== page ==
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"God does not need a teacher."

Senior Director Uwe Hermann reflects on a year gone by, and looks forward to Eriksholm's 2018 ambitions. This year, Artificial Intelligence (AI) plays an important part.

In October 2017 the German weekly magazine ”Der Spiegel” came with a provoking, maybe even alarming headline in its science section, titled “God does not need a teacher”.

The author elaborated on the fact that many of the real revolutionary inventions of mankind, like the first telephone, went unnoticed for many years and, only in retrospect, maybe many decades later, it became apparent that this was when a technical revolution started.

In this sense, the article argues that 2017 might not be remembered for the various stupidities of some world leaders, but for being the year when “it happened”: the first singularity. “AlphaGo Zero”, the Artificial Intelligence (AI) developed by Google’s daughter company Deepmind, learnedhow to play GO, in just three days, without human intervention. The method behind that feat is called “enforcement learning”. Essentially, the system played against itself and thereby learned the game.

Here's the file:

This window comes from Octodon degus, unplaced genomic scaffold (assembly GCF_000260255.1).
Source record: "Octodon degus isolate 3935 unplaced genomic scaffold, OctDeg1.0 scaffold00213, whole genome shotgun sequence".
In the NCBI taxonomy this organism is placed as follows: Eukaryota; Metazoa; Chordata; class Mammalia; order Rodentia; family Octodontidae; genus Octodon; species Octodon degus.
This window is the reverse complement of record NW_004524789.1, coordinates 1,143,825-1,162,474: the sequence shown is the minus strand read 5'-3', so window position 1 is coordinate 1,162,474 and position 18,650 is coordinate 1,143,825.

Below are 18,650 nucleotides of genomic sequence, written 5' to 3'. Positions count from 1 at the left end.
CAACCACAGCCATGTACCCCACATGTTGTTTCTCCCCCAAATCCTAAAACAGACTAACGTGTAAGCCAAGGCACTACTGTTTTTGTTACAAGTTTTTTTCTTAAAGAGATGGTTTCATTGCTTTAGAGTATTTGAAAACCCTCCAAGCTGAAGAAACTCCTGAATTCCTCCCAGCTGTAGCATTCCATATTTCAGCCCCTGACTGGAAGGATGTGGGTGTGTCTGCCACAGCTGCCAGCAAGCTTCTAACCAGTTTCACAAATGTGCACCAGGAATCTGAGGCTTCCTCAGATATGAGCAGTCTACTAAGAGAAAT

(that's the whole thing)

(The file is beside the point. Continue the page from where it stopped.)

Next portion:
Ke Jie, the world’s best human GO player commented that AlphaGo Zero is playing like a “GO-god”, rather than another human player. So indeed this “god” did not need a trainer.It learned all by itself.

How does this tie into our work at Eriksholm Research Centre? – Well, our mission is to make audiological discoveries with the potential to provide significantly enhanced end-user benefits in future hearing care. To this end, we pull on a global network of expert scientists around the world in our endeavour to probe into unknown scientific territory, where we have expectations of potential use for the benefit of the hearing impaired. Artificial Intelligence is one such area in which we have been working for years. One of the promises is to find even better solutions based on DNNs (Deep Neural Networks) e.g. for solving the proverbial “cocktail party challenge”, which means to filter the wanted acoustic signal out of a babble of voices and noise.

Another AI application is eHealth and personalized solutions, where we optimise e.g. hearing instrument settings for the personal preferences of the users. The global progress in AI research has been a boost to our research, so - in my personal book - 2017 became the year when I needed no longer explain why AI is relevant to the future of hearing healthcare. It became self-evident, like bursting through the sound barrier.

Looking forward to 2018, and to the continuous close and valuable collaboration with experts from all over the world, I expect continued rapid developments in this AI field in conjunction with Brain-Research, Bio-feedback, Sensor-Fusion, eHealth and many other disciplines at Eriksholm.

So, stay tuned! We will have many more exciting stories to tell in 2018!